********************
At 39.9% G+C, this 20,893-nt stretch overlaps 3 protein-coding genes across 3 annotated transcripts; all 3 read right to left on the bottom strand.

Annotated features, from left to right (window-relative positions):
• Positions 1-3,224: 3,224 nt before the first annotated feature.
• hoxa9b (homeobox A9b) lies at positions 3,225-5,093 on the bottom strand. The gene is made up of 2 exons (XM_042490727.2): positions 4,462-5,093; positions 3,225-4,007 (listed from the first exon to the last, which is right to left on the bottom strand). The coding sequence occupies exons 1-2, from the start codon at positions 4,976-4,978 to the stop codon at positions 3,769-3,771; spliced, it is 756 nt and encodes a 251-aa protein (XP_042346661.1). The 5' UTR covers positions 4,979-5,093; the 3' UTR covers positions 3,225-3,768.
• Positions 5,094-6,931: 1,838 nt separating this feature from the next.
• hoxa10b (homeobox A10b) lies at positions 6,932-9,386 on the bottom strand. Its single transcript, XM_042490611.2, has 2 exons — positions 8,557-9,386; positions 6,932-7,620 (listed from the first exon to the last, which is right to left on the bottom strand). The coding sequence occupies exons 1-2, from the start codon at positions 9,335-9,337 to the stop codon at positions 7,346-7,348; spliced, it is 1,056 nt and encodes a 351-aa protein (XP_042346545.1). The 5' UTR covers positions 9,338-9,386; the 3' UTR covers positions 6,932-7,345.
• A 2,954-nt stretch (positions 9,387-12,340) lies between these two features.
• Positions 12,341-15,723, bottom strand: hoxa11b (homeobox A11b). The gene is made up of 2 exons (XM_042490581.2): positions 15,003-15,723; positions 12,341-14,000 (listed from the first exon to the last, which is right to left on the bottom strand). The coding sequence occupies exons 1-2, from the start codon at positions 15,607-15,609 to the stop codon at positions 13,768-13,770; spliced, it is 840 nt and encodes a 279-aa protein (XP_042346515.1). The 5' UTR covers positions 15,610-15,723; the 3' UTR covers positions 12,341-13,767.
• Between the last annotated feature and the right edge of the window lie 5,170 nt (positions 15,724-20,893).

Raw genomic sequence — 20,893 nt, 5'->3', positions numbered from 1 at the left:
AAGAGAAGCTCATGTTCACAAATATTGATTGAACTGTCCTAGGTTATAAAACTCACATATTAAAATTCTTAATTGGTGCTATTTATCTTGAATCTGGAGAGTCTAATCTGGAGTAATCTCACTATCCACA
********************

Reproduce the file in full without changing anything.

At 39.9% G+C, this 20,893-nt stretch overlaps 3 protein-coding genes across 3 annotated transcripts; all 3 read right to left on the bottom strand.

Annotated features, from left to right (window-relative positions):
• Positions 1-3,224: 3,224 nt before the first annotated feature.
• hoxa9b (homeobox A9b) lies at positions 3,225-5,093 on the bottom strand. The gene is made up of 2 exons (XM_042490727.2): positions 4,462-5,093; positions 3,225-4,007 (listed from the first exon to the last, which is right to left on the bottom strand). The coding sequence occupies exons 1-2, from the start codon at positions 4,976-4,978 to the stop codon at positions 3,769-3,771; spliced, it is 756 nt and encodes a 251-aa protein (XP_042346661.1). The 5' UTR covers positions 4,979-5,093; the 3' UTR covers positions 3,225-3,768.
• Positions 5,094-6,931: 1,838 nt separating this feature from the next.
• hoxa10b (homeobox A10b) lies at positions 6,932-9,386 on the bottom strand. Its single transcript, XM_042490611.2, has 2 exons — positions 8,557-9,386; positions 6,932-7,620 (listed from the first exon to the last, which is right to left on the bottom strand). The coding sequence occupies exons 1-2, from the start codon at positions 9,335-9,337 to the stop codon at positions 7,346-7,348; spliced, it is 1,056 nt and encodes a 351-aa protein (XP_042346545.1). The 5' UTR covers positions 9,338-9,386; the 3' UTR covers positions 6,932-7,345.
• A 2,954-nt stretch (positions 9,387-12,340) lies between these two features.
• Positions 12,341-15,723, bottom strand: hoxa11b (homeobox A11b). The gene is made up of 2 exons (XM_042490581.2): positions 15,003-15,723; positions 12,341-14,000 (listed from the first exon to the last, which is right to left on the bottom strand). The coding sequence occupies exons 1-2, from the start codon at positions 15,607-15,609 to the stop codon at positions 13,768-13,770; spliced, it is 840 nt and encodes a 279-aa protein (XP_042346515.1). The 5' UTR covers positions 15,610-15,723; the 3' UTR covers positions 12,341-13,767.
• Between the last annotated feature and the right edge of the window lie 5,170 nt (positions 15,724-20,893).

Raw genomic sequence — 20,893 nt, 5'->3', positions numbered from 1 at the left:
AAGAGAAGCTCATGTTCACAAATATTGATTGAACTGTCCTAGGTTATAAAACTCACATATTAAAATTCTTAATTGGTGCTATTTATCTTGAATCTGGAGAGTCTAATCTGGAGTAATCTCACTATCCACA